The colour green has had a history within the magazine industry for being a ‘cursed colour.’ Prolific editors and art directors have claimed that using green for cover art produces low sales. Others have since dubbed this as an urban myth, although colour experts have suggested that green may not be effective in stores, as fluorescent bulbs can cast a yellow light on the green cover, which has the effect of washing out the green and giving the cover a bluish cast. Lynn Staley, assistant managing editor of Newsweek, put forth a more plausible theory: “Like brown, [green] can be tricky to control on press […] if the printer isn’t careful. It’s a technical consideration, but it may explain an industry-wide allergy to the color.”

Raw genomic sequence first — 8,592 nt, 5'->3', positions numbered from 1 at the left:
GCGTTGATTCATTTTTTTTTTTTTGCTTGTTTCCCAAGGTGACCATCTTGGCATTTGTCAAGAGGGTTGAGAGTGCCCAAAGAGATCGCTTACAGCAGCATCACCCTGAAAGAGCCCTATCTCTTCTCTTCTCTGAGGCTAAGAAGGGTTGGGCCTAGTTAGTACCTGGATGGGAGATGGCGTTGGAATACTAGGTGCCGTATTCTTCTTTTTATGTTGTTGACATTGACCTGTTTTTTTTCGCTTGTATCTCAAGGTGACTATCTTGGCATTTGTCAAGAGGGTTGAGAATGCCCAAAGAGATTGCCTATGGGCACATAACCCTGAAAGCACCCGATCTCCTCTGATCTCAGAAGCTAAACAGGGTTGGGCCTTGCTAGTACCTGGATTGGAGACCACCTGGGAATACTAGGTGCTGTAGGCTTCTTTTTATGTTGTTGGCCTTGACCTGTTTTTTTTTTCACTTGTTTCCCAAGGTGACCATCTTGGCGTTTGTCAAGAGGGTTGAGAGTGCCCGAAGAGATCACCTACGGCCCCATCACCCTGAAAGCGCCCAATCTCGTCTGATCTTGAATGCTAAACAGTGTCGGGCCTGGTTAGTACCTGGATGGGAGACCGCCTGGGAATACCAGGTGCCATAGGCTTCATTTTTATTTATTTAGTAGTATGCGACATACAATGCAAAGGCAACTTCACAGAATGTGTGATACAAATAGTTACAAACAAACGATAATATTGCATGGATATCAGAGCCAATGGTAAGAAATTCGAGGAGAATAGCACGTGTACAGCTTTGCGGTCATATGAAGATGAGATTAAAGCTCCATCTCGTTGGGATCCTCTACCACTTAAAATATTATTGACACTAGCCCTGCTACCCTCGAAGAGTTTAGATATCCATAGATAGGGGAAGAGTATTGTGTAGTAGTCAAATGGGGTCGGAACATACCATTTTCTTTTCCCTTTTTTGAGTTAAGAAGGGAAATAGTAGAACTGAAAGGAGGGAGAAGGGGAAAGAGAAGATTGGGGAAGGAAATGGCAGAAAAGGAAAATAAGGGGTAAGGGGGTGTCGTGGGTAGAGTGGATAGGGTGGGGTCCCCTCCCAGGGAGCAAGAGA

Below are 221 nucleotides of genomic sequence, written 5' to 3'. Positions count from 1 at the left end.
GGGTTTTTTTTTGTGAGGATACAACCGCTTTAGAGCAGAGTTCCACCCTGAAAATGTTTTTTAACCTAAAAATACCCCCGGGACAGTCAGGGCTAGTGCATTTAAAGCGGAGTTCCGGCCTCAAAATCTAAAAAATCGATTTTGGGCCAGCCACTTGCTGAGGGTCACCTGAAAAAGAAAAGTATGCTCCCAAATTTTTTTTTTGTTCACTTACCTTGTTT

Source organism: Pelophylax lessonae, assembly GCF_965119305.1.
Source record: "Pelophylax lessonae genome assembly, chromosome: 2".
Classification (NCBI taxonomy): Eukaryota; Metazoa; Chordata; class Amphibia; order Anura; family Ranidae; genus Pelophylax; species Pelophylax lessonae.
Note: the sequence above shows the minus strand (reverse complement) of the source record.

The right cover star

When editors and art directors choose their cover star, they are primarily concerned about one thing: who will sell? Up until 20 years ago, models were chosen mainly based on their looks and unique features. Today, cover stars are most often recognisable movie stars, supermodels, social media influencers, and even political figures. 

The business of selling magazines is driven mainly towards recognisability. Cover models within the entertainment industry have been known to increase sales. However, many publications may not  have the budget to hire an A-lister for their cover and need to look beyond that type of model.

Choosing a model which target readers will find ‘inspiring’

Most magazine publications rely heavily on the loyalty of their subscriber base to maintain their sales. Subscribers aren’t usually impacted by the identity of the magazine cover star, but rather the content of the editorials. For the casual reader those who like to browse the shelves of newsstands there are certain cover design elements which could entice them to pick up a copy of a glossy.